When Boris Johnson signed up to the Love London, Go Dutch campaign on 27 April 2012, he agreed to implement the follow measures during his second mayoral term:
- Implement three flagship Love London, Go Dutch developments on major streets and/or locations.
The next mayor should show their commitment to the principles of the campaign by selecting three high-profile locations for Dutch-style cycling infrastructure, which encourages cycling and walking.
This could mean pedestrianising Parliament Square, turning Tottenham Court Road or Oxford Street into a people-friendly shopping thoroughfare, or tackling an out-of-town centre like Croydon.
The principles that must be adhered to involve segregated bike tracks where motor traffic is heaviest, and in other areas removing through-traffic and creating shared-space.
- Make sure all planned developments on the main roads that they controls are complete to Go Dutch standards, especially junctions.
London is a city that is constantly being regenerated. If Dutch principles of design were made standard here, then in only a few years there would excellent progress towards making many major roads and junctions safer for cycilng and walking.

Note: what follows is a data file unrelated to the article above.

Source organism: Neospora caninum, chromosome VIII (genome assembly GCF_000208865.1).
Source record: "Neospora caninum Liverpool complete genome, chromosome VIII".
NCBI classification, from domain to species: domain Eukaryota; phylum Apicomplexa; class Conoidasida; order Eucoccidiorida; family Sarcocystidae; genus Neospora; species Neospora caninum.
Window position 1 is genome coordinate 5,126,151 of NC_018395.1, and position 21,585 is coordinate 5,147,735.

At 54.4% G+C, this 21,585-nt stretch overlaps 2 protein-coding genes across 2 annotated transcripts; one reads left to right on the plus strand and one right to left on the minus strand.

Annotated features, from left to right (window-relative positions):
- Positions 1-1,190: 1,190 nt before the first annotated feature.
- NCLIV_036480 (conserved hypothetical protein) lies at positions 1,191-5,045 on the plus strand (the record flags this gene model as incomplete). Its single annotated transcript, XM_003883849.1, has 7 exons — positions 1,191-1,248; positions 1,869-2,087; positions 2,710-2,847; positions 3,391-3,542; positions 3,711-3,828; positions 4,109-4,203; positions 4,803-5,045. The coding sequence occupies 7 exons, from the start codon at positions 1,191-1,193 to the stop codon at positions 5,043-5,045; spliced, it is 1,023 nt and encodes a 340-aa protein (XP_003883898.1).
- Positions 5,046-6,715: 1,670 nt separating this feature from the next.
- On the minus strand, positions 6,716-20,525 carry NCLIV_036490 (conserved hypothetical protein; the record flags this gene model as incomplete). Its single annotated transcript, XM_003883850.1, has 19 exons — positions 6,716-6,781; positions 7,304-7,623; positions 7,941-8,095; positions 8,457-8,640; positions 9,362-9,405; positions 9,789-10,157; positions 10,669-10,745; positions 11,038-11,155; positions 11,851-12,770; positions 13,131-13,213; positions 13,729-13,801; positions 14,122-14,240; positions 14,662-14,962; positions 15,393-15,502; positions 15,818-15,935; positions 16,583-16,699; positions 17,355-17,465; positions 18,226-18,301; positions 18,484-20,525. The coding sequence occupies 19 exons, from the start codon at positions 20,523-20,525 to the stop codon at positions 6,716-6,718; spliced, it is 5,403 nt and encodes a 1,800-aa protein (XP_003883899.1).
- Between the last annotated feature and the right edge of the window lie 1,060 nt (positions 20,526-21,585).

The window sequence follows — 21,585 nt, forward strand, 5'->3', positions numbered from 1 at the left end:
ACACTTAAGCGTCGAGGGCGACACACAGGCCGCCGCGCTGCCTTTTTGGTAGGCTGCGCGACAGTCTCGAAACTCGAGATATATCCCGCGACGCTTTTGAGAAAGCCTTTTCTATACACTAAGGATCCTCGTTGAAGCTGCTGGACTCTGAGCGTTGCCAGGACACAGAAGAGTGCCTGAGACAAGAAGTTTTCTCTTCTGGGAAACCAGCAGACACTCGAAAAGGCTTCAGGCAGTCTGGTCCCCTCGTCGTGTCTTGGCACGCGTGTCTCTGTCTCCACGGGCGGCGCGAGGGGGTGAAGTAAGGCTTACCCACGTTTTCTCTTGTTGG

For example, London Bridge and Vauxhall Cross are both due for major changes in the next few years. The next mayor must make sure cycle safety is a priority for Transport for London engineers.
- Make sure the Cycle Superhighways programme is completed to Love London, Go Dutch standards.
Cyclists have been universally underwhelmed by the facilities on the Superhighways, which in many places are nothing more than blue paint and bike logos.
Dangerous junctions like Oval and Bow should never be tolerated on popular cycle routes. The next mayor should commit to designing all future Cycle Superhighways, including separating cyclists from motor traffic on the busiest roads, and providing fast and direct routes, with safe junction treatments. Existing Superhighways should be retrofitted with high-quality bike facilities.